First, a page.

• 40 per cent of self-employed say they will never retire
• 27 per cent of self-employed invest in their businesses over retirement funding
• 19 per cent of self-employed view their businesses as their retirement funds

22-10-2012 — / — 40 per cent of UK business owners¹ surveyed in new independent research by Prudential² say that they will never stop working.

The study, which questioned self-employed workers about their financial preparations for retirement, found that more than a quarter (27 per cent) of UK business owners say they prioritise investing money into their businesses over saving into pensions, and 23 per cent say they choose to invest in their companies over any other form of personal saving. Almost a fifth (19 per cent) of self-employed workers also say that they think of their businesses as their pension funds, and therefore invest directly into them rather than saving into pension schemes.

Prudential’s study reveals that almost half (46 per cent) of UK business owners surveyed have no private pension savings to support them in retirement. Of these pensionless entrepreneurs, nearly one in five (18 per cent) have shunned saving for retirement because they are unlikely ever to quit work.

While some will draw upon other sources of finance when they stop working, almost a third (29 per cent) will be entirely reliant upon the State Pension. This compares with just 16 per cent of people across all employment types retiring this year in the UK.³

Of those business owners who do have pensions, 27 per cent took the decision to stop making contributions during the economic downturn because business was slow. Only eight per cent of these self-employed workers have since restarted their contributions, while 19 per cent admit that their contributions are still on hold.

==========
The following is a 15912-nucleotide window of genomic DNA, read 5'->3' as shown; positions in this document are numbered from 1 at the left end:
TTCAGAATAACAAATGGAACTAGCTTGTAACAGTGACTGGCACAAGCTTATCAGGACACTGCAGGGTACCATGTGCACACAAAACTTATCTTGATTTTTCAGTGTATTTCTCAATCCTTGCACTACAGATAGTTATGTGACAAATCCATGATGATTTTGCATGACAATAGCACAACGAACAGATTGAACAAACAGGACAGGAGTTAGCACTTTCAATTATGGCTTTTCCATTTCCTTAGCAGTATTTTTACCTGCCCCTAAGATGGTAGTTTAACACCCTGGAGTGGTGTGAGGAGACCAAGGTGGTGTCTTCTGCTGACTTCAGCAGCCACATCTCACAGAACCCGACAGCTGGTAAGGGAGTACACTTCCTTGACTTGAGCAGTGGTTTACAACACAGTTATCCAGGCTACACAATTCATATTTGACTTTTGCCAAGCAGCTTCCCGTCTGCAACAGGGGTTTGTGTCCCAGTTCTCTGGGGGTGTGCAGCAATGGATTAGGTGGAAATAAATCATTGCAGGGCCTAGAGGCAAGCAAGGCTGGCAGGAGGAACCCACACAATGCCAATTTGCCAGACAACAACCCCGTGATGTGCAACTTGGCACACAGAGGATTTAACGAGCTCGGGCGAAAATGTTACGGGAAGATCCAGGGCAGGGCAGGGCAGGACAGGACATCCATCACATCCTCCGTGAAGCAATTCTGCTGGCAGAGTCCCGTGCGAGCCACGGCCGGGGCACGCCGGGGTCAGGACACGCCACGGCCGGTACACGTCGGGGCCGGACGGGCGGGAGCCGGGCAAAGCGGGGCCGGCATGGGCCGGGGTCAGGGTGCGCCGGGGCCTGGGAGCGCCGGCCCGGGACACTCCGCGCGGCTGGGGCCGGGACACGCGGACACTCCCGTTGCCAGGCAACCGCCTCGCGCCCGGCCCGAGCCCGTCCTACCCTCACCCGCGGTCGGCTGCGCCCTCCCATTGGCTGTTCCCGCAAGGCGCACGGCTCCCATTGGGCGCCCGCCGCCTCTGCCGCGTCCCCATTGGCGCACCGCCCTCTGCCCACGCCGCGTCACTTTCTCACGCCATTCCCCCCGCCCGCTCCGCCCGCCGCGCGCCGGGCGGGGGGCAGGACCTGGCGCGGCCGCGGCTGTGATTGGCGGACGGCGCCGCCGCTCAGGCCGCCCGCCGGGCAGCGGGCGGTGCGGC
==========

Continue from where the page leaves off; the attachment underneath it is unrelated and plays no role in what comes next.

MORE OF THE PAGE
Stan Russell, retirement expert at Prudential, said: “It’s easy to see why many self-employed workers prioritise investing in their businesses over saving into pensions when times are tough. The pay-off is much more immediate and the consequences of not saving for retirement can often feel quite distant. But it is a risky approach that could leave many business owners in financial difficulty later in life.

“A very high proportion of self-employed workers say they don’t have any plans to retire. In many cases, working beyond the normal age of retirement is an excellent way of securing additional income and boosting retirement savings. As people get older, however, their health often declines along with their ability to keep working. Retirement could therefore become a necessity, as opposed to a lifestyle choice.

“Saving for retirement – as much as possible, from as early as possible – is important to help maintain a good standard of living after stopping work. Business owners who have not made these provisions should seek advice from a financial adviser without delay.”

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Notes to editors

¹The term ‘business owners’ includes all those who are self-employed, working for more than 30 hours per week in this capacity and earning income as a result.
²In October 2012, an online survey was conducted among 448 randomly selected adults from the United Kingdom who are Springboard UK Forum panel members, who are employed for 30 hours per week, and who own small businesses. Discrepancies in or between totals are due to rounding.
³According to Prudential’s Class of 2012 survey, 16 per cent of all workers retiring in 2012 will be entirely reliant upon the State Pension for income in retirement.



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